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Friday 6 December 2019
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Editorial

Climate emergency

LAST WEEK, Oxford Dictionaries declared “climate emergency” the word of 2019. Earlier this week, the United Nations (UN) spelled out why.

According to the UN’s World Meteorological Organisation (WMO), instead of declining in the wake of the Paris Agreement, greenhouse gases increased. In fact, levels hit record highs, with jumps well above the average for the last decade. The report suggests action on the climate emergency is having no effect.

“There is no sign of a slowdown, let alone a decline, despite all the commitments under the Paris Agreement on climate change,” said Petteri Taalas, the WMO secretary-general. “We need to increase the level of ambition for the sake of the future welfare of mankind.”

Taalas noted the last time the Earth experienced a comparable concentration of carbon dioxide was three-five million years ago. Back then, the temperature was 2-3C warmer and the sea level was ten-20 metres higher than now.”

Scientists say emissions must halve by 2030 to give a good chance of limiting global heating to 1.5C, beyond which hundreds of millions of people will suffer more heatwaves, droughts, floods, and poverty. We are in a situation where urgent action is required to slash or stop climate change and avoid irreversible environmental damage.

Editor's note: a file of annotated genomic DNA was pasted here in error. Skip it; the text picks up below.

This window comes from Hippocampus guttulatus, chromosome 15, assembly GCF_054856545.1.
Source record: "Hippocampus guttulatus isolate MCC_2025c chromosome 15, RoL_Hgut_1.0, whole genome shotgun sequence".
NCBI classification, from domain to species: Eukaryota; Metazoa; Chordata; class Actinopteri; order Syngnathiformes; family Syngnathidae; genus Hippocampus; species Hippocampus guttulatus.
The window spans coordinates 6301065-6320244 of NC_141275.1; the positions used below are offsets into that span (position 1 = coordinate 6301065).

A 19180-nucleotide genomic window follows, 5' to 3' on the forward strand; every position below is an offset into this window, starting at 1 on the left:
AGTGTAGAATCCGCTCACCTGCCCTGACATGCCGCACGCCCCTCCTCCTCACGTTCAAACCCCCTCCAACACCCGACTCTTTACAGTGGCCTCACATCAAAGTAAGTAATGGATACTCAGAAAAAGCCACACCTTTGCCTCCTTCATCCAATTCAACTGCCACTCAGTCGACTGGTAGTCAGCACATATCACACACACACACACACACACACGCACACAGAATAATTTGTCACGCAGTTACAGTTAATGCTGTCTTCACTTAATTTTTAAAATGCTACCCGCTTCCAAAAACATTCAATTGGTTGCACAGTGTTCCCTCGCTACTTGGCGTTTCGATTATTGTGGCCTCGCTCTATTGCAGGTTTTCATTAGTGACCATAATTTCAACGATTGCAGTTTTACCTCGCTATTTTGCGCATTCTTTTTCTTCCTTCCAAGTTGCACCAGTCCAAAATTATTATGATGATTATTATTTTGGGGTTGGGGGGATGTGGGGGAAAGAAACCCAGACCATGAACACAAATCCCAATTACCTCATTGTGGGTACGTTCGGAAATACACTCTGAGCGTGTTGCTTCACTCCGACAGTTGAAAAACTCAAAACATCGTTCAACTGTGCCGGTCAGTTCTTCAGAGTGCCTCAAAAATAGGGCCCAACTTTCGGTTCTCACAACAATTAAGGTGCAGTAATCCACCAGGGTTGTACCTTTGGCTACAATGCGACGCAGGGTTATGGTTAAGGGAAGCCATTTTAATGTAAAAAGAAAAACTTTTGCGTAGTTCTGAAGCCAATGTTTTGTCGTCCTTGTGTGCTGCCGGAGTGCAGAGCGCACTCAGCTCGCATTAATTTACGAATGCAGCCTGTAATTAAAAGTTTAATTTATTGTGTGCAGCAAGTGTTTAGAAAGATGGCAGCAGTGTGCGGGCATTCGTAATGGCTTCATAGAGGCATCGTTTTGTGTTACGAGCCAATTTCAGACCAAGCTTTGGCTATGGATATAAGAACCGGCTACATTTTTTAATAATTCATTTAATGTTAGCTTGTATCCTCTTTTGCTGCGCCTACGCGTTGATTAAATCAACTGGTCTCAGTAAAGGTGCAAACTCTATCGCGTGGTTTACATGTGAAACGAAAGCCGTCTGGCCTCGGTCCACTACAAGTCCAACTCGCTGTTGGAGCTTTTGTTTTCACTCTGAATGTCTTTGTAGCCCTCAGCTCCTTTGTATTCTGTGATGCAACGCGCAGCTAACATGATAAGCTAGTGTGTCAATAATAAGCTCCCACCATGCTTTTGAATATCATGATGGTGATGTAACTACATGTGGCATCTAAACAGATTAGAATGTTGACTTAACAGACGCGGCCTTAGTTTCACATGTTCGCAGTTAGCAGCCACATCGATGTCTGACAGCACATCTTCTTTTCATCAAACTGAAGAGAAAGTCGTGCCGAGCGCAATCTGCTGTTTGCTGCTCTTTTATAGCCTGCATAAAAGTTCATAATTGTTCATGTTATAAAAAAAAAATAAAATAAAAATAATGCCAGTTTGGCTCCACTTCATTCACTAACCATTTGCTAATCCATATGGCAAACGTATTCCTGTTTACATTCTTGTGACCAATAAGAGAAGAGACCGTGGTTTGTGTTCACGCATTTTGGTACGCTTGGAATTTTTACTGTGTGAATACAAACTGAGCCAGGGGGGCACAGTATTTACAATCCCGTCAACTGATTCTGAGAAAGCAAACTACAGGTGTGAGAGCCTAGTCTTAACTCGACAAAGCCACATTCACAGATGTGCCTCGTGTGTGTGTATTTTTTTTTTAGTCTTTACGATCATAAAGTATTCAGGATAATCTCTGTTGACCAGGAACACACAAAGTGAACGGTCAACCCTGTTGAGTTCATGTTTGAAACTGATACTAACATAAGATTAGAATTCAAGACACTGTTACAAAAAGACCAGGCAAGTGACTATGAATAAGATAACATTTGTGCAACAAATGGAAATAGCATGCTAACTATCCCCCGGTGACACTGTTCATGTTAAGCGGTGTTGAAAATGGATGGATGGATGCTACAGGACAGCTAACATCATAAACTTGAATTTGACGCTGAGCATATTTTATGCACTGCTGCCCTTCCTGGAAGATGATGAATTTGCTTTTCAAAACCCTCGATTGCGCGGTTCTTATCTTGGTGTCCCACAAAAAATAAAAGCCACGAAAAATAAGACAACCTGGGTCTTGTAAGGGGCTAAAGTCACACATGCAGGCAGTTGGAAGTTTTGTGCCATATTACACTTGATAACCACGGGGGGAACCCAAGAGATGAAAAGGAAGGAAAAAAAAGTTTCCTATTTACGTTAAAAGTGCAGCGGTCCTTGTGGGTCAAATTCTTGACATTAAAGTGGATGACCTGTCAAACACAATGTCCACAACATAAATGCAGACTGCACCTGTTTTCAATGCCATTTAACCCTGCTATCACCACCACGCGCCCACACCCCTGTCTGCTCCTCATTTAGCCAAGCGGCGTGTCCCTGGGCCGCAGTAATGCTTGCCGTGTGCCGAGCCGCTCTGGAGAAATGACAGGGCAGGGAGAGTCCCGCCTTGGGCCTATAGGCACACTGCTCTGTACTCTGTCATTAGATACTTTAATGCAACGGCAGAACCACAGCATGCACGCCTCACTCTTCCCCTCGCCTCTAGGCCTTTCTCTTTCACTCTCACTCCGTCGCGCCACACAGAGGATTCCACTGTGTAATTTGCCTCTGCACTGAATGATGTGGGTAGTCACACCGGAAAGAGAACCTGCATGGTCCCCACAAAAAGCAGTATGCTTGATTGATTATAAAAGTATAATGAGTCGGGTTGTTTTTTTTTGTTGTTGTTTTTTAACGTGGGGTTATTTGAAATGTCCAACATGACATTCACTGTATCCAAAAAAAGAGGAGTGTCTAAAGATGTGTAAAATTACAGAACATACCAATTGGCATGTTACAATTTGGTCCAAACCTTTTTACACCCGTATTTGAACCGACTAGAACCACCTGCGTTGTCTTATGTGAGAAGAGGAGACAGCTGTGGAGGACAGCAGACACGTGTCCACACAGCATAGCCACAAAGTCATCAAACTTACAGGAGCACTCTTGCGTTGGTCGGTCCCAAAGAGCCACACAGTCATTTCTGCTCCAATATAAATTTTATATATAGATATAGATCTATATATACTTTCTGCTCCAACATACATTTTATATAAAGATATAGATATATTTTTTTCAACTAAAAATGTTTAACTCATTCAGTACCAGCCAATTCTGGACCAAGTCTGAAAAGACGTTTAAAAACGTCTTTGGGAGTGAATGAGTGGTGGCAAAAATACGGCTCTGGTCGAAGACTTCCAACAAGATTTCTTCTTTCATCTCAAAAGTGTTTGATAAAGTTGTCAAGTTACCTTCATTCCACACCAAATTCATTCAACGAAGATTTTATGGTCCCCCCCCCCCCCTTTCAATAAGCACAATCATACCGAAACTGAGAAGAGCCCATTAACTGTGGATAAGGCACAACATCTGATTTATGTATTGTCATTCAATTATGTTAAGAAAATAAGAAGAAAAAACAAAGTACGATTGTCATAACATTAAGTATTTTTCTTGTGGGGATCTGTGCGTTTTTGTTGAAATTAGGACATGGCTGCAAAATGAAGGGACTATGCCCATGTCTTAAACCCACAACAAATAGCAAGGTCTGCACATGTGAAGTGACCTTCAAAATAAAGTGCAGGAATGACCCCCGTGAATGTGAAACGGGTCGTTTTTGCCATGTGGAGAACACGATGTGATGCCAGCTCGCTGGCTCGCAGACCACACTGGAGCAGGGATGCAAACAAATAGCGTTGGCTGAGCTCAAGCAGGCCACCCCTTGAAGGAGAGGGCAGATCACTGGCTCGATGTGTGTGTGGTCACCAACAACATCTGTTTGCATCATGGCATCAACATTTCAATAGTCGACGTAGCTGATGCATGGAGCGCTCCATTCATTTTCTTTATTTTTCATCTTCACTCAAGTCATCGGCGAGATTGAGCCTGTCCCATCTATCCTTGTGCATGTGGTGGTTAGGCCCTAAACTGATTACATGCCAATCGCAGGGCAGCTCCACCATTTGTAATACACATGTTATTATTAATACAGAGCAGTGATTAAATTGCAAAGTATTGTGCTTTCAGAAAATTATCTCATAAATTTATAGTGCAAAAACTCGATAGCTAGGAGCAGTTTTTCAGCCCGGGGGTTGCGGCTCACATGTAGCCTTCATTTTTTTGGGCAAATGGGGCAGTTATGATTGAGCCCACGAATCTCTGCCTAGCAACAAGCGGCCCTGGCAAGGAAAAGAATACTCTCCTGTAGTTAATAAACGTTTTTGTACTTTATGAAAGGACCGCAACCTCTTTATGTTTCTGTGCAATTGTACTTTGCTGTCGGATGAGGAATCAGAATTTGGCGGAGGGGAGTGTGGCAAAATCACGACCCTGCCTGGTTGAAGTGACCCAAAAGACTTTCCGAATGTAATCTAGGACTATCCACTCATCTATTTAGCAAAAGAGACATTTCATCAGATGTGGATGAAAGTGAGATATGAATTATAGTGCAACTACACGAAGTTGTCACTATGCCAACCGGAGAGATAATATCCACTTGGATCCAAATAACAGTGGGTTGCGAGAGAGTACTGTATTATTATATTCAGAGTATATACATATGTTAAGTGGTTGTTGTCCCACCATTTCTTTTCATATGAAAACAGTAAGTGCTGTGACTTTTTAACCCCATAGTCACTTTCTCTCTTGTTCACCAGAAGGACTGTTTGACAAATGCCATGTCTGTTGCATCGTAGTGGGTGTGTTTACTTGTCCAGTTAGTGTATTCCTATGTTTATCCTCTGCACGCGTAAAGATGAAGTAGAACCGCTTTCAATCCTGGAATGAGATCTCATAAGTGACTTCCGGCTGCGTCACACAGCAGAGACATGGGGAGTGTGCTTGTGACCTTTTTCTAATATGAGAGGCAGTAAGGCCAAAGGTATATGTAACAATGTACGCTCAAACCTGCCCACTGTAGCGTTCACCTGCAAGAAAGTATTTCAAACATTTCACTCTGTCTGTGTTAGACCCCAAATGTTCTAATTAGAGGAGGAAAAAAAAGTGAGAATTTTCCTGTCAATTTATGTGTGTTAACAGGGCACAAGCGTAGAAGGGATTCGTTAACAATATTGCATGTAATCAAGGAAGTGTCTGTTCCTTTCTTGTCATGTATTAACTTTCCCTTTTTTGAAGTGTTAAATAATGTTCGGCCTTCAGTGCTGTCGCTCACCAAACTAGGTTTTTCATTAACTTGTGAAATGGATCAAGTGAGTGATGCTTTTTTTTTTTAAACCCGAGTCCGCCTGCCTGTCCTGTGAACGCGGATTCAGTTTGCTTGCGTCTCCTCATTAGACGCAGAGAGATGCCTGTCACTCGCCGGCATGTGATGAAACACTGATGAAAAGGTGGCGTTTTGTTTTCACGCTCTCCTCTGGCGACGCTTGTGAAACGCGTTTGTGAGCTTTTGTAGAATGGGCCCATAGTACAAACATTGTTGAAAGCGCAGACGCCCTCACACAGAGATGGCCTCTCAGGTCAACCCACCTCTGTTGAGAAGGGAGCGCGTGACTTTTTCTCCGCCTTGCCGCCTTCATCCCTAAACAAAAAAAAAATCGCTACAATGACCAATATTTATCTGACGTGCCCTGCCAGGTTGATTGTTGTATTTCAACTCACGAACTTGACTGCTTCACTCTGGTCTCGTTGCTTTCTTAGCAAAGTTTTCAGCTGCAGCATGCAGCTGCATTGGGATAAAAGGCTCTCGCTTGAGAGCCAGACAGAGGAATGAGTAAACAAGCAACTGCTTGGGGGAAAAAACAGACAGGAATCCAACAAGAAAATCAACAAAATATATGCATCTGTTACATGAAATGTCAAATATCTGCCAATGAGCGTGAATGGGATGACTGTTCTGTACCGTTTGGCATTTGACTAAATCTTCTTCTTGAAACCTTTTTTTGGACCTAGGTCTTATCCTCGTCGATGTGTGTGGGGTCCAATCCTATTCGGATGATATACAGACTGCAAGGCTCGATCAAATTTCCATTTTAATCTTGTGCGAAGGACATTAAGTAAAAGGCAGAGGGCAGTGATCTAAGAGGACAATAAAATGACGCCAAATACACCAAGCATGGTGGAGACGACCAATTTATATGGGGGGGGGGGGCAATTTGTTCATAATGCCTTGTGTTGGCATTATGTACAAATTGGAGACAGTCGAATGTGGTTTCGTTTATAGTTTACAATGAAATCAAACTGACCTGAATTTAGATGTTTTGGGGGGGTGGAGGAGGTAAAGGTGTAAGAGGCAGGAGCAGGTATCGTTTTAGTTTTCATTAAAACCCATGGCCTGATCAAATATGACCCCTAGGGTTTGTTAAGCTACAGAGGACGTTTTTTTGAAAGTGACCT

Locally, key indicators are providing considerable cause for alarm. According to John Agard, marine biologist and professor in the Department of Life Sciences at the University of the West Indies, the sea-level rise in TT has almost doubled in the past two decades. At a conference earlier this week, he noted that when TT started to measure sea-level rise about 20 years ago, it was about 1.6mm per year but now it is close to 3mm per year.

“We are not guessing,” the professor observed. “We know exactly what the sea-level rise is in TT. And the rate is increasing.”

The implications are dire. Increases in the sea level will not only pose a challenge to low-lying areas and to groundwater, but it will intensify the rate of coastal erosion. Water will eat into the land at a more dramatic pace, posing a severe challenge to coastal management as well as to plans for tourism development.

Already there is a tremendous cost.

In Tobago, it’s been estimated that approximately $60 million in capital is required to implement a scientific and comprehensive solution to the coastal erosion problem at Pigeon Point and Milford Bay.

“Coastal erosion has accelerated,” said Tobago House of Assembly Secretary of Infrastructure, Quarries and the Environment Kwesi Des Vignes this month. He was speaking after rough seas drove bathers away from several of the island’s beaches.

We must lobby larger blocks, such as the European Union, which will next Thursday vote one whether to declare a climate emergency, to take more drastic action to safeguard the planet. Otherwise “climate emergency” could soon be replaced with “climate catastrophe.”

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